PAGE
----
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Squishies

Game review by
David Chapman, Common Sense Media
Squishies Game Poster Image
Bright VR puzzler has cute characters, inspires creativity.

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A lot or a little?

The parents' guide to what's in this game.

Positive Messages

Players are challenged to navigate the Squishies through various obstacles to get them home. The game also explores creativity by allowing players to design and share their own creations.

Positive Role Models & Representations

The Squishies aren’t much more than animated objects to be pushed around and potentially punished by obstacles.

Ease of Play

The mechanics of the game are simple enough, as players use the Move controllers to push or pull the Squishies around. The difficulty ramps up quickly, though, as players come across tougher obstacles requiring more precise movement and timing.

Violence

The Squishies can take a fair amount of abuse, falling into water, dropping off cliffs, hitting traps, etc., but this is all done comically and to characters that are basically, well, “squishy” balls that roll around. No blood or gore exists here.

Sex
Language
Consumerism
Drinking, Drugs & Smoking

What parents need to know

Parents need to know that Squishies is a puzzle platforming game available for download exclusively on the PlayStation VR. The game challenges players to use the Move controllers to direct small rolling creatures, “Squishies,” through virtual obstacle courses. The game also includes a level editor, which allows players to create their own custom levels and share them with the online community. There's some potential minor violence as players move the Squishies through the stages, but there’s nothing graphic or explicit, and no blood or gore exists in the game. There's also no inappropriate content included. Parents should also be aware that virtual reality equipment makers don't recommend VR experiences for kids under 12 due to the potential impact the technology may have on younger players' physiological development.

User Reviews

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What's it about?

SQUISHIES is a virtual reality puzzle platform game full of color and creativity. This is a world inhabited by wacky little balls of personality known as “Squishies”. These roly-poly bundles of fun are living a carefree life, but they could use a little extra help to find their way home. This is where you come in. Teaming with your dual Alien Fish Friends, it’s up to you to push and pull the Squishies through more than 100 different levels, rolling them down hills, bouncing them off springs, and being the literal wind in their sails. You need to help save the Squishies and then try your hand at crafting your own unique puzzles using the in-game editor. You can also build your own challenging maps and share them with the online community while taking other players’ creations for a test spin.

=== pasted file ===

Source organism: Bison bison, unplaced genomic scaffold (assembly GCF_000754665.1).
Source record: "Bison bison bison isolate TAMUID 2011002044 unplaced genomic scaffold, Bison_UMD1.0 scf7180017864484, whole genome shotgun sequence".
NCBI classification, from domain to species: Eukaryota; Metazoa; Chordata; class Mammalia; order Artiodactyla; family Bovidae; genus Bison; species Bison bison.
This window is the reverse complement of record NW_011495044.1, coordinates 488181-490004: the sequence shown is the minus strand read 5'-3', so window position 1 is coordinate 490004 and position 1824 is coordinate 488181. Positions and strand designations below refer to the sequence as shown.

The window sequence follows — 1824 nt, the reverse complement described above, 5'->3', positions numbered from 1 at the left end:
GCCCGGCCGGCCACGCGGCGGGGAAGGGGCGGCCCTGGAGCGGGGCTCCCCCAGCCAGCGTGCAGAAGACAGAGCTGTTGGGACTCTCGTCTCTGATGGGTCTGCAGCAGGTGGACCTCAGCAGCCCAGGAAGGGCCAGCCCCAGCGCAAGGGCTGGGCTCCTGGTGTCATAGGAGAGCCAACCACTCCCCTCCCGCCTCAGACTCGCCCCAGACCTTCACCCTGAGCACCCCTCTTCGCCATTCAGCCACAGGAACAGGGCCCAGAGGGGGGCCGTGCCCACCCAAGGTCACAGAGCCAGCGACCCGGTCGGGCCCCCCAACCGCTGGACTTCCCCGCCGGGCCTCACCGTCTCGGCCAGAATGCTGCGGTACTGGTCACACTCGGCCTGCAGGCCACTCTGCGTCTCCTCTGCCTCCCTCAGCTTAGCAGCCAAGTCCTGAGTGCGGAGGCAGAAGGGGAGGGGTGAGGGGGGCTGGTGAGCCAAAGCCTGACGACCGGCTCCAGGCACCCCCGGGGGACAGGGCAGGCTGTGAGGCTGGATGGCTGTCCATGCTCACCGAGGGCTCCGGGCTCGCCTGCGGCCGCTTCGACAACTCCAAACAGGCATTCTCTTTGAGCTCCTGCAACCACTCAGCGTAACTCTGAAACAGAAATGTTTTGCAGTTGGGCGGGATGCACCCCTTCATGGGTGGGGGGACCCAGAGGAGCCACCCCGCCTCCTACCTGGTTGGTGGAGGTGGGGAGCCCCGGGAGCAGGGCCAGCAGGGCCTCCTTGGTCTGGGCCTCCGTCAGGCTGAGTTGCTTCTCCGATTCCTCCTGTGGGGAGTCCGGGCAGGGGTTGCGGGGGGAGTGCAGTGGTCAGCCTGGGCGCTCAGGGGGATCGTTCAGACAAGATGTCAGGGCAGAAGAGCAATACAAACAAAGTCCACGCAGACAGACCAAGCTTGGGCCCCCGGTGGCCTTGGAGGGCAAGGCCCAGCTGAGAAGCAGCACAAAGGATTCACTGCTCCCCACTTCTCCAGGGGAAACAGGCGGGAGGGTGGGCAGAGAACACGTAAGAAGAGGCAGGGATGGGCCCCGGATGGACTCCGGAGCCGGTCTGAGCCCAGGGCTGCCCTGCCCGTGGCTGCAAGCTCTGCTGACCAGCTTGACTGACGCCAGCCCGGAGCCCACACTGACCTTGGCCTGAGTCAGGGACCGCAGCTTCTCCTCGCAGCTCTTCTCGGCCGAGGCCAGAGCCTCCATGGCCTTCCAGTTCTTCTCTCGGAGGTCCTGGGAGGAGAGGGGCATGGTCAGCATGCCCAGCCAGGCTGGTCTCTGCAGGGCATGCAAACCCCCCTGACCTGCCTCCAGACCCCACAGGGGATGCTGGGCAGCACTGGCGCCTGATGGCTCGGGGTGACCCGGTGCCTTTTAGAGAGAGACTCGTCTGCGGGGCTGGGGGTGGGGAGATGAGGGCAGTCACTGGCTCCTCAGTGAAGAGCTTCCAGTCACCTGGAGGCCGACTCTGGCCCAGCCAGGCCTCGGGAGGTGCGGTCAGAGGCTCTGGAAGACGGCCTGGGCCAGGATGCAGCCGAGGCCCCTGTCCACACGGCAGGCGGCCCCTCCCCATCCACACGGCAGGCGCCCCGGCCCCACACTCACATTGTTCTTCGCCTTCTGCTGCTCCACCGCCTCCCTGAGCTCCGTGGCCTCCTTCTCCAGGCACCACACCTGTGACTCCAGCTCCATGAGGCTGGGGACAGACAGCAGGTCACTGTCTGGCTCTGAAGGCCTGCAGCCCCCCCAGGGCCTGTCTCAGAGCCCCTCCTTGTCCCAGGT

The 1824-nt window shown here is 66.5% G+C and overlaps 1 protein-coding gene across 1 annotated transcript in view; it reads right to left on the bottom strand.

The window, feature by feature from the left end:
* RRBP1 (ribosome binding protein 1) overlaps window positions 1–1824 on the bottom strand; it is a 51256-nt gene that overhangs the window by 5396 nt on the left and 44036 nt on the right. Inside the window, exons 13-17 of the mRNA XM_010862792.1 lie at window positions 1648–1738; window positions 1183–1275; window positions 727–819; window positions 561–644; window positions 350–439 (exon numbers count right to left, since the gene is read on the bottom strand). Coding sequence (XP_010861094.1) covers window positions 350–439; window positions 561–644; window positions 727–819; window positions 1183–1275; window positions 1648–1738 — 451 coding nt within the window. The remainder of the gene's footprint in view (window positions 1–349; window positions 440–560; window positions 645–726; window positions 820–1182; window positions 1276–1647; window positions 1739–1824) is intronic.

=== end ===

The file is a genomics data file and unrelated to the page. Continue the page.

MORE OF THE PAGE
Is it any good?

In a world where video games get more and more complicated, sometimes the simplest ideas are still the most fun. Squishies is a great example of this train of thought. The premise is about as basic as can be. Using two wands, you either suck or blow streams of air to maneuver little balls around from Point A to Point B in a 3D environment. Sure, the wands are weird alien space fish and the balls have eyes and teeth and make goofy little sounds as you push them around, but that just adds to the quirky appeal of the game.

The premise behind Squishies might be simple, but don’t think for a second that it’s easy. You need to think carefully when you're guiding the Squishies back to their home. Whether it’s blowing on a dandelion seed to reach a higher plateau or keeping a precarious balance while crossing over a vast ocean, you need to have plenty of patience and practice to make it through the game’s 100+ level strong Story mode. While the controls aren’t exactly the most precise, the way they’re used in the game (the fish blowing and sucking air) feels strangely intuitive. And despite the difficulty, even the toughest stages never quite reach the feeling of frustration. Each time you play, you can’t help but feel like you’re making just a bit more progress and feel motivated to get just a little further along. It also serves as great inspiration once you start to use the game’s Level Editor. Building stages in VR feels like you’re crafting something that’s genuinely substantial. It’s a creative playground that tests both your imagination and your ingenuity.

Talk to your kids about ...

  • Families can talk about VR technology. How has virtual reality evolved over the years? What are some of ways to use VR for entertainment, and what are of practical uses for the technology?

  • How do features like level editors help to encourage gamers’ creativity? What are some ways to further encourage an interest in game development?

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